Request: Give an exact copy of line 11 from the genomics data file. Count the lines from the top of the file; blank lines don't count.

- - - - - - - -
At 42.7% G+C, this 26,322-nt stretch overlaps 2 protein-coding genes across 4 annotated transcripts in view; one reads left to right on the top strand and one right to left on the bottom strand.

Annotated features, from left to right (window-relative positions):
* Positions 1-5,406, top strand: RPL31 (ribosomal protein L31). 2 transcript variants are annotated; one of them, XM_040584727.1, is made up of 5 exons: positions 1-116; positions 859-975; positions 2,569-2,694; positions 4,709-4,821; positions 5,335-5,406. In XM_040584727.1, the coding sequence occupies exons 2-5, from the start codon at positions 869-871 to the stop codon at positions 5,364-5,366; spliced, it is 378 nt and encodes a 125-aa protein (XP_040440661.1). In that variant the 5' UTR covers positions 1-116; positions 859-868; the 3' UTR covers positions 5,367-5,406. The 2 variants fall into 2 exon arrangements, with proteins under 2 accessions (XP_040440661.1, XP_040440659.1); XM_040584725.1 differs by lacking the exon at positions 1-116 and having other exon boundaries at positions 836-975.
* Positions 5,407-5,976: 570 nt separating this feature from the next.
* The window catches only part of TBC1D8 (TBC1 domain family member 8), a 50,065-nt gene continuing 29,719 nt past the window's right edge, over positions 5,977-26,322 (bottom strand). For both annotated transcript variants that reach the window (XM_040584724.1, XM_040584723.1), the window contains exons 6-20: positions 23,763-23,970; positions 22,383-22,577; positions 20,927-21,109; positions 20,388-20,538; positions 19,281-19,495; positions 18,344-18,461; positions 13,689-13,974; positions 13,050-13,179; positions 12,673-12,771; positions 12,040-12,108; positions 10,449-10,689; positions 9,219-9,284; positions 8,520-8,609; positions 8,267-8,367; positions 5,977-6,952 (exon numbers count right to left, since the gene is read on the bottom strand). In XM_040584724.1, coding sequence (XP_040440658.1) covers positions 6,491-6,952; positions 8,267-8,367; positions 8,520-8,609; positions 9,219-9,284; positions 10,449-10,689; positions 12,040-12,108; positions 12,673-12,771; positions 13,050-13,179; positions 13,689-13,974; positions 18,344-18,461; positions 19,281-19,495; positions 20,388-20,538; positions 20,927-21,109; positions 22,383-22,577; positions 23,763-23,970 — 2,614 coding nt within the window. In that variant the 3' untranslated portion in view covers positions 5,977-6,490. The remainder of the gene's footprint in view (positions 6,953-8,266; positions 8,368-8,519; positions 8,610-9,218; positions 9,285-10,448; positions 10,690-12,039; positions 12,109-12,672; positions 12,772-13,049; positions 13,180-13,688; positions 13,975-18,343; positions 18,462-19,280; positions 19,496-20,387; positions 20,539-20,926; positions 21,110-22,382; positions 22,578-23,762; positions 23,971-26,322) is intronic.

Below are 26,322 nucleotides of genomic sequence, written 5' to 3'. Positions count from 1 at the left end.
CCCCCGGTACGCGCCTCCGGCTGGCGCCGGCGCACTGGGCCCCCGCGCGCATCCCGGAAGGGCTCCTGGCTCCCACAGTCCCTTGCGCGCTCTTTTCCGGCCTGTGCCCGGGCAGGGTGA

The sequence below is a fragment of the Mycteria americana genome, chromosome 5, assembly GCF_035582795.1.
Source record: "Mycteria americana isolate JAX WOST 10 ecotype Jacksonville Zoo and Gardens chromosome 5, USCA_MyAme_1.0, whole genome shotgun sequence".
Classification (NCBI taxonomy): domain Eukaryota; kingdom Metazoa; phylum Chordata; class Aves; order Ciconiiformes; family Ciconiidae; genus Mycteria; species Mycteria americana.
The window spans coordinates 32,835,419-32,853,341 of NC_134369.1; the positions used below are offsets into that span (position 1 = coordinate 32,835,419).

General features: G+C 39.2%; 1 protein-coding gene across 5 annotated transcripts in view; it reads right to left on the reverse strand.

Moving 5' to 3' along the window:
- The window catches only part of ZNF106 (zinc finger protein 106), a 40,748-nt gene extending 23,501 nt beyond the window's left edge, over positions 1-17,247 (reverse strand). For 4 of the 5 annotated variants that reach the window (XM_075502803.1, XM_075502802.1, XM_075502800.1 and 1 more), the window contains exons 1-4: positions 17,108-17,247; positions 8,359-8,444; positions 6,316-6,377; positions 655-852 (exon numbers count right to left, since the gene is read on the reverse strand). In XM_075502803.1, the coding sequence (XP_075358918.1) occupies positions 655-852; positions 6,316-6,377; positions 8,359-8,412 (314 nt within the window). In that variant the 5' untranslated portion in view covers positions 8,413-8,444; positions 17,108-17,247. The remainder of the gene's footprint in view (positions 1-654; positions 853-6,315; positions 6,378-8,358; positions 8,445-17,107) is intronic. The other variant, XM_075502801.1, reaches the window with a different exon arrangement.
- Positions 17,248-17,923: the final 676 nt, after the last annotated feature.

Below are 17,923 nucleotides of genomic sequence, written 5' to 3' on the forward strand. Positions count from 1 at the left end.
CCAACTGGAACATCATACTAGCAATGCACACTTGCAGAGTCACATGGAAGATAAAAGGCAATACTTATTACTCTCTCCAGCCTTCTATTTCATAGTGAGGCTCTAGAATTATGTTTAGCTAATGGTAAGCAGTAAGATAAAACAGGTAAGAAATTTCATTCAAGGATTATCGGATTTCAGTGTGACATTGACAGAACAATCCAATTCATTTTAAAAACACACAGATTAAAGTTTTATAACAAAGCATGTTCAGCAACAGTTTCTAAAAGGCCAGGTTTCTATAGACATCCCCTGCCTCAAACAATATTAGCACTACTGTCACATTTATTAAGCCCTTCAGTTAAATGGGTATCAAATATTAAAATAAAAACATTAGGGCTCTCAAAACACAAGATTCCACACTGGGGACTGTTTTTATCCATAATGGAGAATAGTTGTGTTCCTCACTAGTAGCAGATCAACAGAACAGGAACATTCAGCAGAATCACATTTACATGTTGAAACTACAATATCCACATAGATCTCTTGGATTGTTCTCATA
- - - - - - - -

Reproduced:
The window spans coordinates 32,835,419-32,853,341 of NC_134369.1; the positions used below are offsets into that span (position 1 = coordinate 32,835,419).